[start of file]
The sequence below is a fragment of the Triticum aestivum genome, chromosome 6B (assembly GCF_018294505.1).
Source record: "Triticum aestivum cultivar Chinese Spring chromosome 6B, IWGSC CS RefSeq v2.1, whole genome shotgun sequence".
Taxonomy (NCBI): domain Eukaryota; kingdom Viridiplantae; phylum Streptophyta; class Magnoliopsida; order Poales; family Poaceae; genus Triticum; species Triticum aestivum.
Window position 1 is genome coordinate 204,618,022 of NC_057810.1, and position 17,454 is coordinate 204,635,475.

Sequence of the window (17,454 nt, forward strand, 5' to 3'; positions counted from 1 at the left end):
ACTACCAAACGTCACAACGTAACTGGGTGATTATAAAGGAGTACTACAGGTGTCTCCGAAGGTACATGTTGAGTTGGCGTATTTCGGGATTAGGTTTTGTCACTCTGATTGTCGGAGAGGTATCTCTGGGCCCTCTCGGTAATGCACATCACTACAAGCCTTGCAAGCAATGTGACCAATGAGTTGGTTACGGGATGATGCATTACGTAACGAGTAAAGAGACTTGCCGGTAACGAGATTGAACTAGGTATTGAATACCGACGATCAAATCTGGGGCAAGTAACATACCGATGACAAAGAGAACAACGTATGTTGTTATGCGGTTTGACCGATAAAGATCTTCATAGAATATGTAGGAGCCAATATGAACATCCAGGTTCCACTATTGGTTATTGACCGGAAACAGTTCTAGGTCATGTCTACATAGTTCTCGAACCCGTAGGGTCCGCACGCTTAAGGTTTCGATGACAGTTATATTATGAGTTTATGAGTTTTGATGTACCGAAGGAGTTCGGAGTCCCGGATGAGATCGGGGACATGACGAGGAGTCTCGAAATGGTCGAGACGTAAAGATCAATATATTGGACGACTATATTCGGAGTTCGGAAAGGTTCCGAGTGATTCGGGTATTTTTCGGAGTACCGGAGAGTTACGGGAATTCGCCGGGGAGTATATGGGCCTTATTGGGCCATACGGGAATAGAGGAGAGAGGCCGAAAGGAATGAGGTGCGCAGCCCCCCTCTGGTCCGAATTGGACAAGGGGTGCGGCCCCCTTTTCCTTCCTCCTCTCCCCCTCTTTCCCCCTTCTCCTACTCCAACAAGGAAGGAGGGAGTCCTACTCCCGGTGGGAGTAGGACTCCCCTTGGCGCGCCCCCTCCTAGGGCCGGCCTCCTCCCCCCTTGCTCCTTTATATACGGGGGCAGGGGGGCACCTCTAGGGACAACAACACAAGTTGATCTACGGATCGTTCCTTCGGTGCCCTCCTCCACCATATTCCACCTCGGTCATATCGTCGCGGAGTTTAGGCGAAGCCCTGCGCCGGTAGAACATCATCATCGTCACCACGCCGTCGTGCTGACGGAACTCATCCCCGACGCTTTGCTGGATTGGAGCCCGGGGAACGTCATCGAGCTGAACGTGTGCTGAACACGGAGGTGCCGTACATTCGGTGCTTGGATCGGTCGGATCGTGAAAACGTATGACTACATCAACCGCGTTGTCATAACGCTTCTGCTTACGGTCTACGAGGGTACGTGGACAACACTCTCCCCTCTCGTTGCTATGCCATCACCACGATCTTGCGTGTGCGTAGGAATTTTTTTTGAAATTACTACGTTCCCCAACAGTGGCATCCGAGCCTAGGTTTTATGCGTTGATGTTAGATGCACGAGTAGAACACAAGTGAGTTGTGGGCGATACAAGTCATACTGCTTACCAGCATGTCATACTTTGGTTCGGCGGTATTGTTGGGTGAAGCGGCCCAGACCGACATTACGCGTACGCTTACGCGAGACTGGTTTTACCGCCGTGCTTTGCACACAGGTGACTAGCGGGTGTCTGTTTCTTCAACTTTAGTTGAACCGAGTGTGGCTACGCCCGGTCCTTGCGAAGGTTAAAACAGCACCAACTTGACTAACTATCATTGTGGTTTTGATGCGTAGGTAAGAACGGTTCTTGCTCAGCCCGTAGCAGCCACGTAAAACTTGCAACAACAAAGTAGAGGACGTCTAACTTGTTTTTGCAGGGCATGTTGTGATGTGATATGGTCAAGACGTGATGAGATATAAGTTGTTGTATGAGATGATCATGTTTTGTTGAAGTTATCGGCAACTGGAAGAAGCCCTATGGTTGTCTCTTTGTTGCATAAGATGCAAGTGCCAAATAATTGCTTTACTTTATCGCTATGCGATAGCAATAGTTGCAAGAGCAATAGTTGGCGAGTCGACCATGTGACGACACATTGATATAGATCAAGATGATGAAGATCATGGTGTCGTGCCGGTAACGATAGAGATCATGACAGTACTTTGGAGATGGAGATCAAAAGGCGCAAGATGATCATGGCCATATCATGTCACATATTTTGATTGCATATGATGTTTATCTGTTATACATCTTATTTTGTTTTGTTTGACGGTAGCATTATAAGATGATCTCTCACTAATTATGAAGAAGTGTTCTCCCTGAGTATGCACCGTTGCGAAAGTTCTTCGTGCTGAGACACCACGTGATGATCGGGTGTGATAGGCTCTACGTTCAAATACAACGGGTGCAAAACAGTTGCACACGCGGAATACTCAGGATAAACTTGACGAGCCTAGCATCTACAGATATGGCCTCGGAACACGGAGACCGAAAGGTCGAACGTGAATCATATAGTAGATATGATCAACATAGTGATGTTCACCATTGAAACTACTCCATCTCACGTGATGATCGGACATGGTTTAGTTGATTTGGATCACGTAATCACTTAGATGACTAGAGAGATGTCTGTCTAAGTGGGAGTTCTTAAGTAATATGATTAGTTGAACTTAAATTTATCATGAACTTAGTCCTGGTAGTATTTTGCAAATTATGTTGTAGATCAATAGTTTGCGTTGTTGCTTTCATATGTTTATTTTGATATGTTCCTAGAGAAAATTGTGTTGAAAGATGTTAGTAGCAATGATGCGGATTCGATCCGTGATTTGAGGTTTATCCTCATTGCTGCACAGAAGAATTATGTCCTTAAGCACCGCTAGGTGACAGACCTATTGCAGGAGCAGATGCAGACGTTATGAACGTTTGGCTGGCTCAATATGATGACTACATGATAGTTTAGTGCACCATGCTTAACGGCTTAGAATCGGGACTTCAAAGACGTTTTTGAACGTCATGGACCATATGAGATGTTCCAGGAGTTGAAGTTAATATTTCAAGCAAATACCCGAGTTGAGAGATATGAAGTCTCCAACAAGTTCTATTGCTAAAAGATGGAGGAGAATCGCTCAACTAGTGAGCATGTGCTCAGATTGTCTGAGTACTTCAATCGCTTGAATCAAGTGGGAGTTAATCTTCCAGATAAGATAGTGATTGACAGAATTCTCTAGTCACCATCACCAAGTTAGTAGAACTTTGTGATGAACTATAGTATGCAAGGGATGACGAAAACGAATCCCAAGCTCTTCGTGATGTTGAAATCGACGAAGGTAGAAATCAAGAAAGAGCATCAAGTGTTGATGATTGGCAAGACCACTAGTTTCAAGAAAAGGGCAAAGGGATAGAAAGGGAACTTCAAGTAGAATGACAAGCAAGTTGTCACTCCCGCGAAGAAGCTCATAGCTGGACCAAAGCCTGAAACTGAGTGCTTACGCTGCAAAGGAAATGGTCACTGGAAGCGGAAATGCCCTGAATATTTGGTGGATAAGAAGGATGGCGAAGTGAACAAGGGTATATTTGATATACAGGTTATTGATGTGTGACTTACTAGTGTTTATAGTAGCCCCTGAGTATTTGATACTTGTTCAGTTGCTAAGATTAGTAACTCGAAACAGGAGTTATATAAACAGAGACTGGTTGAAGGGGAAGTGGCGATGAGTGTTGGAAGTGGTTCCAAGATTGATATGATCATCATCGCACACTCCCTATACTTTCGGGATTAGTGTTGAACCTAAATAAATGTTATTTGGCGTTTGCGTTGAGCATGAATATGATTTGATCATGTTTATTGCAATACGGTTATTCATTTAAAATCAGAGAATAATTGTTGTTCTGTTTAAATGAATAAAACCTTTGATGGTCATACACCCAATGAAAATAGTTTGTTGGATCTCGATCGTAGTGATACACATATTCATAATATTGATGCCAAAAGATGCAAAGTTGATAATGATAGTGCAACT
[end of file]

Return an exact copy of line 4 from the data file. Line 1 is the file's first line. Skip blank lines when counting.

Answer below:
Window position 1 is genome coordinate 204,618,022 of NC_057810.1, and position 17,454 is coordinate 204,635,475.